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Clemson enters the field after touching Howard's Rock. The Wolfpack suffered a heartbreaking 24-17 overtime defeat at Death Valley in Clemson, SC on Oct. 15, 2016.

Simply put, the 2020 college football season will be unlike any other. The COVID-19 pandemic has caused an unprecedented amount of change to the way the season will be played, bringing up the question of whether or not this year’s national champion should be viewed differently than any other champion from any other year. So, should there be an asterisk for this year’s college football national champion? The answer is no.

One reason why some may believe this year’s champion should have an asterisk is because two of the Power Five conferences, the Big Ten and Pac-12, have decided, for now, not to play this fall. This takes teams like Ohio State, Penn State, Michigan, Oregon and USC, among others, out of contention.

However, while a few teams from the Big Ten and Pac-12 may have had a legitimate chance at the college football throne, there’s no guarantee that either conference would have made much noise in the College Football Playoff.

Neither the Big Ten or Pac-12 has won a playoff game since 2014, the first year of the playoff, when Ohio State beat Oregon in the national championship. Since then, both conferences have lost five playoff games, and while the ACC and SEC have made a playoff appearance each year, there have been two years that neither the Big Ten nor the Pac-12 made an appearance. The Pac-12 alone has not made an appearance since the 2016-17 season.

Even if the Big Ten and Pac-12 were playing, the national champion would still have likely come from one of the other three Power Five conferences (ACC, SEC, Big 12) that are playing. The SEC is widely believed to be the best conference in college football, and it has had more playoff teams (7) and playoff-era national champions (3) than any other conference. The ACC is just behind the SEC with six playoff teams and two national champions, and the Big 12 has sent Oklahoma to the playoff each of the last three seasons.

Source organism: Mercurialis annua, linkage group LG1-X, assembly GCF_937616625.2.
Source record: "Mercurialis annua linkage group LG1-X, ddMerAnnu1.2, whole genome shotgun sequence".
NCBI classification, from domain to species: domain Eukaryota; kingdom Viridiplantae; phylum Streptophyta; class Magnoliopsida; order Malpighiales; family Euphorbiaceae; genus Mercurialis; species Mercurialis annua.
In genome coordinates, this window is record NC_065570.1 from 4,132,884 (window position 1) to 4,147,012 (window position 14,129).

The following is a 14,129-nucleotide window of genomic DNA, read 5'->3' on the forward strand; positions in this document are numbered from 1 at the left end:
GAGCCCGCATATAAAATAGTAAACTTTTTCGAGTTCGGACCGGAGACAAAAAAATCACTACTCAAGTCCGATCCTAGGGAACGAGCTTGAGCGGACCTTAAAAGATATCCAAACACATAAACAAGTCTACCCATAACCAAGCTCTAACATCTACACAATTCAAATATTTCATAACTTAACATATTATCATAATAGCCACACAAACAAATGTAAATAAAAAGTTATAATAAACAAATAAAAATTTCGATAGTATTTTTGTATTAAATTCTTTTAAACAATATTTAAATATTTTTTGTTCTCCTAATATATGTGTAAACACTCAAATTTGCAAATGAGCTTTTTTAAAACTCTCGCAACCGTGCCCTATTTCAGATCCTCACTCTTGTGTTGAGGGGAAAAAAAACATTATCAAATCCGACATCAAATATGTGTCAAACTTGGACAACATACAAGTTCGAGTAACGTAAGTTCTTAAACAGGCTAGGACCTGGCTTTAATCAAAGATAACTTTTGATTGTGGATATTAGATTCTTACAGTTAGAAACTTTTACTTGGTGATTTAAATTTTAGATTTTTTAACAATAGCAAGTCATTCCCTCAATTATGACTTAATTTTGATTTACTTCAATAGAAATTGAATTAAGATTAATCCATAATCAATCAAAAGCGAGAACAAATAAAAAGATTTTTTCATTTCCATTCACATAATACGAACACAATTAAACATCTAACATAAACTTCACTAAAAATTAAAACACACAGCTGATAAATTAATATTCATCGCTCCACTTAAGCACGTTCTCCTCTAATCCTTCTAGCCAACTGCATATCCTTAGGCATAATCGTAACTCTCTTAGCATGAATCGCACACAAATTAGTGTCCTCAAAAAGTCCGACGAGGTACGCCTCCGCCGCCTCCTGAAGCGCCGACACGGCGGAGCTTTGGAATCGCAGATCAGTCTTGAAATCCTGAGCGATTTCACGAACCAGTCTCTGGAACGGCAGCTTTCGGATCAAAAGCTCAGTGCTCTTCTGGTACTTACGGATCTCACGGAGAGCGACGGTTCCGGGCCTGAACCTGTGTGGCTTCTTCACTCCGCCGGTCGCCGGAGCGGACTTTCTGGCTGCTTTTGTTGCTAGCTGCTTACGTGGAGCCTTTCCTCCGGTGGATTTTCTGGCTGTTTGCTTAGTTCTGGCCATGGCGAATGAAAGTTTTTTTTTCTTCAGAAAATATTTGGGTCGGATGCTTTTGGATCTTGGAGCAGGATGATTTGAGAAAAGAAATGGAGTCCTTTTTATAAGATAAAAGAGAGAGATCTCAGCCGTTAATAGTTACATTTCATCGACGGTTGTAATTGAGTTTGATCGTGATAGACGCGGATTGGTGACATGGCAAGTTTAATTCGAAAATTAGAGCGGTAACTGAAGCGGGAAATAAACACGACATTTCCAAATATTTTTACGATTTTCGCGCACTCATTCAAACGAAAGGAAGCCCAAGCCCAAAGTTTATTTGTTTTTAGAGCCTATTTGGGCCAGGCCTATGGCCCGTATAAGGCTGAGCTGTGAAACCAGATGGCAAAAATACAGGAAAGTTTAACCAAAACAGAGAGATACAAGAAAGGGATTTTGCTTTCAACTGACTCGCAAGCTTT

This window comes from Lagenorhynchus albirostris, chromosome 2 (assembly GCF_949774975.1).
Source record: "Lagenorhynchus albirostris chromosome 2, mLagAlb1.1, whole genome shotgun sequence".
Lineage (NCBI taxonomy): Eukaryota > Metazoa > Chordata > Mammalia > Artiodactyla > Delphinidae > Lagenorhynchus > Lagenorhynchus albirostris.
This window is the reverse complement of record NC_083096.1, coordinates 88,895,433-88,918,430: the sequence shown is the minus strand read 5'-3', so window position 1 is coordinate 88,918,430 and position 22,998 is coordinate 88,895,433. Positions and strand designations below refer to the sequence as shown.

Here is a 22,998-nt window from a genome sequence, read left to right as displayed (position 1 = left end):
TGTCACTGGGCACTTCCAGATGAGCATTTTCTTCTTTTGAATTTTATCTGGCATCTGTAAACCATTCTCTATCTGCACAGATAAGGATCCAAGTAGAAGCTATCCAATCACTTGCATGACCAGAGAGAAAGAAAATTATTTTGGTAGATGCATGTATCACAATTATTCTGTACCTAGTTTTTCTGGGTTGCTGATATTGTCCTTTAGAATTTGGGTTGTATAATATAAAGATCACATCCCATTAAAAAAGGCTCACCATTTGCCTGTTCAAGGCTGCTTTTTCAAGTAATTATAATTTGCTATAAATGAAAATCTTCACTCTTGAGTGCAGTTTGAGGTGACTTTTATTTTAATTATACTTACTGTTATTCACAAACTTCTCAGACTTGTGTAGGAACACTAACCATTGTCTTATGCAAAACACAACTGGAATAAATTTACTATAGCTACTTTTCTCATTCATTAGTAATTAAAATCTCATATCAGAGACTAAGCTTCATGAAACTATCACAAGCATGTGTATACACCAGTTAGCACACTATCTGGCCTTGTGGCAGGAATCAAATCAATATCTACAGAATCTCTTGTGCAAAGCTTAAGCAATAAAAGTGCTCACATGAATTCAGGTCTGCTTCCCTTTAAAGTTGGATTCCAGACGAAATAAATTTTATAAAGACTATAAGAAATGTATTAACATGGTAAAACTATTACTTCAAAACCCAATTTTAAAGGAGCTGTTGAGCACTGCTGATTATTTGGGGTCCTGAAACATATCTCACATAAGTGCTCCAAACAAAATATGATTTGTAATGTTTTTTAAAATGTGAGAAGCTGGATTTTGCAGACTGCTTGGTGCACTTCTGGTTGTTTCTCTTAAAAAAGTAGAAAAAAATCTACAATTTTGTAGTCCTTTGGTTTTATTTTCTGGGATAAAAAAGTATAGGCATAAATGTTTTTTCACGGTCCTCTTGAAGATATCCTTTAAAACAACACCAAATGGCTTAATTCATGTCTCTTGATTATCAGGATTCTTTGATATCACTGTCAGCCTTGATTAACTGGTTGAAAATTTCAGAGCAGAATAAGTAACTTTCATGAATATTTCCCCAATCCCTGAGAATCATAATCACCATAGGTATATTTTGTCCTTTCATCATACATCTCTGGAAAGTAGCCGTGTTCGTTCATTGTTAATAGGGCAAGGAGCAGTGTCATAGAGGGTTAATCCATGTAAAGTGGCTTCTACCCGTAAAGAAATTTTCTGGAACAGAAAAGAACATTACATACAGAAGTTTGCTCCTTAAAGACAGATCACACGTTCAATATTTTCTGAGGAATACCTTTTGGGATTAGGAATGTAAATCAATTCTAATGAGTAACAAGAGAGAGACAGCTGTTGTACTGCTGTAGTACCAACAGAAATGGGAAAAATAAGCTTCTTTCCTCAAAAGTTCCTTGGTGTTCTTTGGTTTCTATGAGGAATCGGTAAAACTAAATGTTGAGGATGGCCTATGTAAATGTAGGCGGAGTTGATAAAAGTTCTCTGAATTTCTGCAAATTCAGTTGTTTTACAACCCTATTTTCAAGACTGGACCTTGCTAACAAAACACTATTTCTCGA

Another reason why some may believe this year’s champion should have an asterisk is because of star players opting out of the season. Aside from all the talented players in the Big Ten and Pac-12 who won’t be competing, other star Power Five players have opted out of the season, such as LSU wide receiver Ja’Marr Chase, Miami defensive lineman Gregory Rousseau, Wake Forest wide receiver Sage Surratt and Georgia quarterback Jamie Newman.

Despite these players, among others, opting out, there will still be plenty of talent taking the field this fall. Plenty of five-star recruits and future NFL players are playing this year. It’s not like this year’s champion will have beaten high school JV teams to get to the top; the champion will have beaten elite competition.

With all the changes the pandemic has brought to the college football season, this year’s champion will have to work harder than ever for the crown. This year’s champion will have to weather the storm of change, win games in stadiums without fans, have discipline and work together as a team to stay locked in and keep everyone healthy. If any asterisk is given to this year’s champion, it should be to distinguish the champion for having worked harder and enduring more than any team in college football history.